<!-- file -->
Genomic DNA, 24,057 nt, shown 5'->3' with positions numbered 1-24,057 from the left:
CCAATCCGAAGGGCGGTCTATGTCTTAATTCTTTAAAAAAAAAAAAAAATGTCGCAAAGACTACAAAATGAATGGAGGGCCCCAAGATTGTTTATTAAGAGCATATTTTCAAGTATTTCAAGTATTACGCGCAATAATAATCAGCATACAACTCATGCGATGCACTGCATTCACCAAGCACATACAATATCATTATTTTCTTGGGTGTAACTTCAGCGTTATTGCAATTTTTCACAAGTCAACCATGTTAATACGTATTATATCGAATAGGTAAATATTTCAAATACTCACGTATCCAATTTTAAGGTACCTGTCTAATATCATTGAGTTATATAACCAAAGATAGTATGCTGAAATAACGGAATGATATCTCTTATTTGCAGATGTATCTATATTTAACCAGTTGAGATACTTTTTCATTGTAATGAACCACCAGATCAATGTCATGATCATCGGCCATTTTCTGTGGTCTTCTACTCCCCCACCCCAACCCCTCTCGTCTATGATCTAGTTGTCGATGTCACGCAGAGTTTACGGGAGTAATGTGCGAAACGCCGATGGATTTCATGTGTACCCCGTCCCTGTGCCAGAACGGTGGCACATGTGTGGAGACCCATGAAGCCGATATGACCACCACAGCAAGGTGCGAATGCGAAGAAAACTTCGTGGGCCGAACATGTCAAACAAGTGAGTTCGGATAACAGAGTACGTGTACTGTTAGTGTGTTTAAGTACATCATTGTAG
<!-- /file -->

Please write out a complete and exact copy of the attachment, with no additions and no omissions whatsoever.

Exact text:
Genomic DNA, 24,057 nt, shown 5'->3' with positions numbered 1-24,057 from the left:
CCAATCCGAAGGGCGGTCTATGTCTTAATTCTTTAAAAAAAAAAAAAAATGTCGCAAAGACTACAAAATGAATGGAGGGCCCCAAGATTGTTTATTAAGAGCATATTTTCAAGTATTTCAAGTATTACGCGCAATAATAATCAGCATACAACTCATGCGATGCACTGCATTCACCAAGCACATACAATATCATTATTTTCTTGGGTGTAACTTCAGCGTTATTGCAATTTTTCACAAGTCAACCATGTTAATACGTATTATATCGAATAGGTAAATATTTCAAATACTCACGTATCCAATTTTAAGGTACCTGTCTAATATCATTGAGTTATATAACCAAAGATAGTATGCTGAAATAACGGAATGATATCTCTTATTTGCAGATGTATCTATATTTAACCAGTTGAGATACTTTTTCATTGTAATGAACCACCAGATCAATGTCATGATCATCGGCCATTTTCTGTGGTCTTCTACTCCCCCACCCCAACCCCTCTCGTCTATGATCTAGTTGTCGATGTCACGCAGAGTTTACGGGAGTAATGTGCGAAACGCCGATGGATTTCATGTGTACCCCGTCCCTGTGCCAGAACGGTGGCACATGTGTGGAGACCCATGAAGCCGATATGACCACCACAGCAAGGTGCGAATGCGAAGAAAACTTCGTGGGCCGAACATGTCAAACAAGTGAGTTCGGATAACAGAGTACGTGTACTGTTAGTGTGTTTAAGTACATCATTGTAG